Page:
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Advice on C'thulhu diorama


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#1 damnitall22

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Posted 13 October 2012 - 06:14 PM

So my brother is a Huge C'thulhu fan and I went in for the big C. I want to make him something awesome but I'm not sure how to do this exactly.

I want to make a diorama where C'thulu is coming up out of the ocean onto a beach with probably a cliff side and have either the Nova Corps or IMEF Marines on the cliff. I am decent at painting but it is the terrain building that has me stumped. Besides adding detail to bases I have never done any of this. How do you all think I should try to tackle this?

#2 Qwyksilver

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Posted 13 October 2012 - 07:00 PM

Foam insulation board to build your cliff. Will also help keep the weight down
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#3 Caffiene

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Posted 13 October 2012 - 07:42 PM

Theres some good tutorial stuff here on the reaper site under "The Craft" that might give you some ideas. Especially this one for the water part of the beach stuff, maybe. Or the sand cast foam terrain one.

Mostly what youre looking at for cliffs and beach, though, is just a matter of finding a cheap and easy to work with material to "bulk out" the rough shapes, like the foam insulation Qwyksilver mentions. You rough out a basic shape with the big stuff, and then refine it with small areas/layers of something a little more detailed like sculpting putty and put little details on the same as you would do for a base.

#4 Doug Sundseth

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Posted 13 October 2012 - 08:58 PM

For a large cliff diorama like the one you described, I'd take a look at model railroad scenery books. Model railroaders like both cliffs and water features and they commonly work on a much larger canvas than most miniatures painters.

Specifically, I'd consider a Hydrocal shell for the terrain: light and easy to work with.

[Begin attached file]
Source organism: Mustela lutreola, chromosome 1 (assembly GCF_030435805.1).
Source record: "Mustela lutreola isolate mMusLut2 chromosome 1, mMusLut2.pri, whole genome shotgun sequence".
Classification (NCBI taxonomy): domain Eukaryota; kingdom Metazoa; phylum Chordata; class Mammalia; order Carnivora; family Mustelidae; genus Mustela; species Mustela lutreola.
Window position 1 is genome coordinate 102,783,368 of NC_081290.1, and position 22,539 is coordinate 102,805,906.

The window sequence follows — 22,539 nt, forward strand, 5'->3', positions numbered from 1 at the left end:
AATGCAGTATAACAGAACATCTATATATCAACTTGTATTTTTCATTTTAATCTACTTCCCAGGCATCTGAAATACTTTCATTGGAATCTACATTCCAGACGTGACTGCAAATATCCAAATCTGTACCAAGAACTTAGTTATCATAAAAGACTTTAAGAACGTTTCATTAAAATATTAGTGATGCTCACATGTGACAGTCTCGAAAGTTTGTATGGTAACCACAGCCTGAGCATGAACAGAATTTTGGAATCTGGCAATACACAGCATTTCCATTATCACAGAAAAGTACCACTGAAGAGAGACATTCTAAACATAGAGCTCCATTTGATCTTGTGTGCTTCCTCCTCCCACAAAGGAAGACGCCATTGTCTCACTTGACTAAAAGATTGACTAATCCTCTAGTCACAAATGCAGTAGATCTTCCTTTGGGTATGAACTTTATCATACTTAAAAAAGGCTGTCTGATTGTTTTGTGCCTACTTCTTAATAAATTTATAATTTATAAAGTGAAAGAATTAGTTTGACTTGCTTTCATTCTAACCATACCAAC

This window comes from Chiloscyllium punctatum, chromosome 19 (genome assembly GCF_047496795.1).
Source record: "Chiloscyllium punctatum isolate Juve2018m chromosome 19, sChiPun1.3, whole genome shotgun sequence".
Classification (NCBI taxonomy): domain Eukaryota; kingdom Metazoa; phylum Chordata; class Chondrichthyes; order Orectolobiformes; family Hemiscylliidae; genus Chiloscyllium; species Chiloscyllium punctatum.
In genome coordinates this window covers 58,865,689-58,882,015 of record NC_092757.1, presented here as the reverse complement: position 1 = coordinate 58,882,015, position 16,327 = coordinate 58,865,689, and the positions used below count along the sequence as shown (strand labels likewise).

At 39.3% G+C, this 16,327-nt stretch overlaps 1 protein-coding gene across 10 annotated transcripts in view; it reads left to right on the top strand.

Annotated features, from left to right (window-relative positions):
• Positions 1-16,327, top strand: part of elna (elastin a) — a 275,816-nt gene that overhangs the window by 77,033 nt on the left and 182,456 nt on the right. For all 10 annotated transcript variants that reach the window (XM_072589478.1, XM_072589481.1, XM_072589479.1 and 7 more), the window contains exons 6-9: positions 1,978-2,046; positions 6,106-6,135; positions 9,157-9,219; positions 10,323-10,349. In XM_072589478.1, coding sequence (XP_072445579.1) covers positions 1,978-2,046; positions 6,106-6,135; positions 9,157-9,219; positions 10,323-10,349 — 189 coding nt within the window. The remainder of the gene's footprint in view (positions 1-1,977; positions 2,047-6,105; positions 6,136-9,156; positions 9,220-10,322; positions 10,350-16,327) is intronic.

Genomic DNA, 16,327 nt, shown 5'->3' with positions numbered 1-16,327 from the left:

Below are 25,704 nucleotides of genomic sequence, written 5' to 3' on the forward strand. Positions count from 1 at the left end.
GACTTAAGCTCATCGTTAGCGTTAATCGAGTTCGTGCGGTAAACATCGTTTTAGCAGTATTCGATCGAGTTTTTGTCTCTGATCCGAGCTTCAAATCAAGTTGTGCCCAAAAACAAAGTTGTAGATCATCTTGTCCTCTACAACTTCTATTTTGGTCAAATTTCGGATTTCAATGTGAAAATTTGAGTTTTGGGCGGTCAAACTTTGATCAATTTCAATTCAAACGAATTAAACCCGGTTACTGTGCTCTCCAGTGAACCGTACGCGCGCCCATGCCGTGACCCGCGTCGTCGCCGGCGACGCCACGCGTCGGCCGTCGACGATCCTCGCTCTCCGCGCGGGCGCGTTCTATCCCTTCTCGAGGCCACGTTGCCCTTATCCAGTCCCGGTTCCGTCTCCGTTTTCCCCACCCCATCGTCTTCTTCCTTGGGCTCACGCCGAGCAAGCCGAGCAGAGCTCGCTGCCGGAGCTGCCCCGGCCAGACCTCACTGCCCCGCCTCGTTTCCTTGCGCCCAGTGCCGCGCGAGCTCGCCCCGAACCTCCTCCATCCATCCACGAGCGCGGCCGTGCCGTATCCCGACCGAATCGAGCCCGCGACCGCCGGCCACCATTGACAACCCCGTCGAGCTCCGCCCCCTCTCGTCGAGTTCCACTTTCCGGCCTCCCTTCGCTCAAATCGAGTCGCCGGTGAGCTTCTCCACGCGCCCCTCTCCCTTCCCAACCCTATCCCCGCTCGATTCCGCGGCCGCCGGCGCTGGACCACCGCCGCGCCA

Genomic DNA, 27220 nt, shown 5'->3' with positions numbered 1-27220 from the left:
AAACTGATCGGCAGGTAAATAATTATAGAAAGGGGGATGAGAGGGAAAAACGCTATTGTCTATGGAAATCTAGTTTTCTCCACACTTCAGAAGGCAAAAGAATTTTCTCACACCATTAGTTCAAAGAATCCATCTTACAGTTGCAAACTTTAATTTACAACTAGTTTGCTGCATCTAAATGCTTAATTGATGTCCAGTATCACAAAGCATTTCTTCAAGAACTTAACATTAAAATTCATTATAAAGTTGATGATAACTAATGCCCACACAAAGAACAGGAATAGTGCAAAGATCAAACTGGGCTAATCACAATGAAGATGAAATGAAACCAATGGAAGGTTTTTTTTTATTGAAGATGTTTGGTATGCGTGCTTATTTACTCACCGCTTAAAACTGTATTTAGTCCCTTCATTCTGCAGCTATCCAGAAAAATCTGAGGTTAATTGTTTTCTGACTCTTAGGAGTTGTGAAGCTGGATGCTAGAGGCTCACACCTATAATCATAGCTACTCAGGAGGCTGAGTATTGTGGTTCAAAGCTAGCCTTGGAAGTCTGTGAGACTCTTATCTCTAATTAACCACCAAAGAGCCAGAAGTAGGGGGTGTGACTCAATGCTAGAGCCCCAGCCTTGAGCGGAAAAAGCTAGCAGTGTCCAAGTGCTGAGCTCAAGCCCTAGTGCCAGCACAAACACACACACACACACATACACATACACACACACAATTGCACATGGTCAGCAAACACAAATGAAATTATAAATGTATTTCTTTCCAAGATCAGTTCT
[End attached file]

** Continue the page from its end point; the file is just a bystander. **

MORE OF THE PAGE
#5 ced1106

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Posted 13 October 2012 - 09:54 PM

+1 for model train sets.

You can also haunt Michael's Craft Stores for Woodland Scenics diorama kits. I know there's one with a mountain:

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Retails for $20, but Michael's has 40% off one-item coupons.

fyi, Here's a thread of R'yleh terrain:
http://www.lead-adve...p?topic=16766.0
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#6 Dai-Mongar

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Posted 14 October 2012 - 06:20 AM

You could use one of those railroad dioramas along with some smaller-scale humans, like 10/15mm scale. That would make Cthulhu look even more impressive. Khurasan have some nice deep ones and cultists in 15mm.

#7 TheAuldGrump

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Posted 14 October 2012 - 04:23 PM

Hmm, giving some thought... perhaps Cthulhu in an almost quadrupedal stance?

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Couple that with him exiting the vault of R'lyeh

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So that he is looking down at some poor explorer....

Foam insulation board and gesso for the stonework.

The Auld Grump, then there is Cthulego... Lego meets Cthulhu.
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#8 Heisler

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Posted 14 October 2012 - 04:28 PM

I would seriously sit down and re-think your concept or at the very least mock some stuff up with cardboard before you actually try and start construction. This is very ambitious and has a lot of diverse elements some of which are not going to be easly to pull off. A good diorama or vignette tells a story and I think that part is missing from what you are proposing. Just take a little time get some stand-ins for the components an see what you really think and then get the opinions of other people (posting pictures in the WIP section should get all the comments you need).
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#9 buglips*the*goblin

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Posted 15 October 2012 - 05:33 AM

The #1 rule of a good diorama is: if it doesn't tell a story, it's not a diorama.

Action in still form is implied more than shown. You're telling a story in a snapshot, but it still has a beginning, middle, and end.

By way of example: